Can Dogs See in the Dark?

The structure of the eye plays a big part in how dogs see at night.

Dog owners know that dogs are the best companion to have when out for a walk, on a hike, or simply enjoying quality time together at home. But when out for an evening stroll, how are dogs able to see so well? However, just like humans, pets can develop eye conditions, too. Here are 5 signs of glaucoma every dog owner should know.

The canine eye

You may have noticed from the puppy eyes your dog gives you, but dogs actually have large pupils, which helps with their vision. “The canine eye, like the eyes of cats and other mammals, has a larger pupil than a human eye, allowing more light into the eye,” Dr. Katy Nelson, senior veterinarian at Chewy, tells Reader’s Digest. “Dogs also have a much wider field of vision than humans do. A dog’s field of vision is approximately 250 degrees, as compared to that of a human estimated to be around 190 degrees.” Here’s what your dog’s facial expression really means.

Can dogs see in the dark?

The structure of the eye plays a big part in how dogs see at night. “The structure of the retina (the nerve layer that lines the back of the eye, senses light, and creates impulses that travel through the optic nerve to the brain) has light-sensitive cells, called rods, which help animals (and humans) to see in low light,” says Dr. Nelson. “While we’re not sure of an exact number, research has shown that dogs have many more of these rods than we do.” These are the 12 warning signs of cancer in dogs that every owner should know.

“The other types of cells in the retina are called cones. Cones perceive color, and function best in well-lit environments,” Dr. Nelson adds. “While the human eye has six million cones, dog eyes only have about 1.2 million cones. This means that dogs have a less acute vision in bright light than we have.” This is how dogs get humans to fall in love with them, according to science.

Can dogs see color?

The idea that dogs live in a black and white world was once widely accepted but according to the American Kennel Club, dogs can actually see in color—though that may look different from what humans see. This can be explained further using cones. “There are different types of cones that allow for the detection of different wavelengths of light, determining the ability to detect color,” says Dr. Nelson. “Humans have three different kinds of cones, while dogs only have two kinds of cones. Because of this difference, the number of colors your dog can perceive is much smaller than the wide array humans can see.” Here are 13 common “facts” about dogs that are totally false.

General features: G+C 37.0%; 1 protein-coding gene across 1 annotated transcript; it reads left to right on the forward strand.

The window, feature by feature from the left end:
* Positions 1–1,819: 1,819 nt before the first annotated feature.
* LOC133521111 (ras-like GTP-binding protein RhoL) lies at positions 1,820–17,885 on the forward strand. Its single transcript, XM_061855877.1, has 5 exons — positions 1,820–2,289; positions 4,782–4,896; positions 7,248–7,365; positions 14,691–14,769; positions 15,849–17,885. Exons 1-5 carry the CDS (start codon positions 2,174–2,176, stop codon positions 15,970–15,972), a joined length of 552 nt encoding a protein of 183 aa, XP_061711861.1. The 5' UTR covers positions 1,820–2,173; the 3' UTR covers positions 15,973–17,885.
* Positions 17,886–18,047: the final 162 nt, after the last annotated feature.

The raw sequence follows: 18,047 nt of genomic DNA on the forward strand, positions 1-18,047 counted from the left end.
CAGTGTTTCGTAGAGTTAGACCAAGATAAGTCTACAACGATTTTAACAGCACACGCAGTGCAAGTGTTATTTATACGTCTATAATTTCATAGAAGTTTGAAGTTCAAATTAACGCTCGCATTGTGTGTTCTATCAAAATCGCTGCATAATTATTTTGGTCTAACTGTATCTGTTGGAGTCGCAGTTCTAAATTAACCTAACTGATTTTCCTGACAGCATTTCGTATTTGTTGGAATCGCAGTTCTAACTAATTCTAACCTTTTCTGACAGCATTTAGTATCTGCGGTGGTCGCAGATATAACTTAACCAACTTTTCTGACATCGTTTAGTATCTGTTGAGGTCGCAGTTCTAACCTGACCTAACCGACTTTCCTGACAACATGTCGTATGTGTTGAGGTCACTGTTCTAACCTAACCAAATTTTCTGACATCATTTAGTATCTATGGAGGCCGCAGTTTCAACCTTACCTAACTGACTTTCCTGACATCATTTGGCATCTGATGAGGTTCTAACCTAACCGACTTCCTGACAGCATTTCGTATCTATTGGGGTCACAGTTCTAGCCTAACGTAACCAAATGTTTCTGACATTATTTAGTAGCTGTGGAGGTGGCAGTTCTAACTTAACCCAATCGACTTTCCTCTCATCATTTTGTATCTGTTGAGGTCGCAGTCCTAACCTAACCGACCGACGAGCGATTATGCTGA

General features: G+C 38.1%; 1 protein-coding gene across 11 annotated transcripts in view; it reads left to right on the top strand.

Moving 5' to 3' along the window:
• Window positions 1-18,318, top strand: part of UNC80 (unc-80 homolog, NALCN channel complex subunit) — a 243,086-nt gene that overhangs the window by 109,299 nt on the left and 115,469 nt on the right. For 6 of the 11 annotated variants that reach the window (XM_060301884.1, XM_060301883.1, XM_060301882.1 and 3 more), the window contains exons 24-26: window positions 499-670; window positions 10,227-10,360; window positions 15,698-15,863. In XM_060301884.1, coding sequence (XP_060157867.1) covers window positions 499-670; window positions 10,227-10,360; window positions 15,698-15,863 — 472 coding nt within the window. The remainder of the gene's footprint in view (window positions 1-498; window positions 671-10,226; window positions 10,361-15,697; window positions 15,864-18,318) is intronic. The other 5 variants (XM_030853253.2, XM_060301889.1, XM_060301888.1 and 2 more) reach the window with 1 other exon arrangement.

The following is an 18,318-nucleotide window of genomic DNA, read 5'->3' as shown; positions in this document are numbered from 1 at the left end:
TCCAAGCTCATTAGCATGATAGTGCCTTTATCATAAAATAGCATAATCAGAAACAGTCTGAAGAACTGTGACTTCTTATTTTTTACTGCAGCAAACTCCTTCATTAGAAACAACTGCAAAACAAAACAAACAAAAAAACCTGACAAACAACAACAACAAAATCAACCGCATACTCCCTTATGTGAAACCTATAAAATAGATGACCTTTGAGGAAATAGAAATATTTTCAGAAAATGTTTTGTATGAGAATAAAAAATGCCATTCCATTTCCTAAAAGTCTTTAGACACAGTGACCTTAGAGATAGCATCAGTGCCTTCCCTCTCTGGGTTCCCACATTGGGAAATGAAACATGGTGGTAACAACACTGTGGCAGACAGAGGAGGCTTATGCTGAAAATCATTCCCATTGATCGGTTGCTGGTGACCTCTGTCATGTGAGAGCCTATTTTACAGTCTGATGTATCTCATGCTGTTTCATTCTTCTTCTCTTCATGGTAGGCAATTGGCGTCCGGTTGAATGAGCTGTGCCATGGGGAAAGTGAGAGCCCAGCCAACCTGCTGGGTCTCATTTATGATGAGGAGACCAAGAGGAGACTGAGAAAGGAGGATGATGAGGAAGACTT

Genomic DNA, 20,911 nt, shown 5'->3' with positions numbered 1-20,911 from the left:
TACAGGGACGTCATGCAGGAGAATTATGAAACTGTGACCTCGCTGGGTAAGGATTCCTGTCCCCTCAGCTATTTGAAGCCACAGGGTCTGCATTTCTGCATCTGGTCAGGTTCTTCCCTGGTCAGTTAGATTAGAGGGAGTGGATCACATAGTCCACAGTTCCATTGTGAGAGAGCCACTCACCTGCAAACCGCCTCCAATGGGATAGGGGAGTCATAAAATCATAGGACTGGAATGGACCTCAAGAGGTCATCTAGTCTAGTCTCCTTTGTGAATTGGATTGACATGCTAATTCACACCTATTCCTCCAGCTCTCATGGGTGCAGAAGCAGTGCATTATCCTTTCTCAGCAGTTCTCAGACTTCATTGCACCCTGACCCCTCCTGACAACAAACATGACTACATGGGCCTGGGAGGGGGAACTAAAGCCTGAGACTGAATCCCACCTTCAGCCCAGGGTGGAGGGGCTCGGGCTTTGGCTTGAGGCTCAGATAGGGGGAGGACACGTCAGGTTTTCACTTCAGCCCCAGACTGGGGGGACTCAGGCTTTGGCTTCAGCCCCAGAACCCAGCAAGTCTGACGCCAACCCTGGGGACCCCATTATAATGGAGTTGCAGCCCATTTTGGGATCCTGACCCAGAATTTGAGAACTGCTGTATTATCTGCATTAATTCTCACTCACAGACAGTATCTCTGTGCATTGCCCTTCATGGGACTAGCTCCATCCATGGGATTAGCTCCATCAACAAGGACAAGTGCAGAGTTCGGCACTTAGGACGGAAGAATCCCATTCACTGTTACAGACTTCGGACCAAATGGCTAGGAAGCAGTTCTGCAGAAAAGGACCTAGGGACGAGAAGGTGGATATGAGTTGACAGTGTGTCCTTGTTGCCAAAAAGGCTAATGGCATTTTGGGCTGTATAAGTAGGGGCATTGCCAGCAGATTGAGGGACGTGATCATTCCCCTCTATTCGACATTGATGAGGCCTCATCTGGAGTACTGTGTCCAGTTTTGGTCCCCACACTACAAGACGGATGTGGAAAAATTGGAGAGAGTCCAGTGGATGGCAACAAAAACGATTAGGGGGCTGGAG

Can dogs be color blind?

There are three different kinds of color-blindness in humans, so it would make sense that dogs’ can similarly be color blind. “Dogs’ eyes function similarly to colorblind humans (red-green color-blindness). They mainly see blues, yellows, and grays,” says Dr. Nelson. “To a dog, an orange or red toy lying in green grass appears the same color as the grass. Dogs can better see a blue toy in green grass.” Here’s how much exercise your dog really needs to maintain a healthy lifestyle.

Why do dog’s eyes glow green in the dark?

You’ve probably noticed in your evening walks that when the light hits your dogs’ eyes a certain way, they appear green. This is due to the tapetum lucidum, a shiny surface in the back of the eye. “[The tapetum lucidu] is what glows bright green when you shine a flashlight at a dog/cat in the dark. The tapetum acts as a mirror within the eye, reflecting the light that enters it and allowing the retina another opportunity to pick it up and register the light,” says Dr. Nelson. “It also amplifies the light through a process called fluorescence. Fluorescence slightly changes the color of the light reflected back to a wavelength that is closer to what the rods in the eye are most sensitive to and can detect. The tapetum can reflect up to 130 times more light than the human eye, which is why dogs are five times more sensitive to light than we are.” Dog owners alongside scientists are learning more about dogs every day. Next, here’s scientific proof that your dog loves when you smile.

Madeline Wahl
Madeline Wahl is a Digital Associate Editor/Writer at RD.com. Previously, she worked for HuffPost and Golf Channel. Her writing has appeared on HuffPost, Red Magazine, McSweeney's, Pink Pangea, The Mighty, and Yahoo Lifestyle, among others. More of her work can be found on her website: www.madelinehwahl.com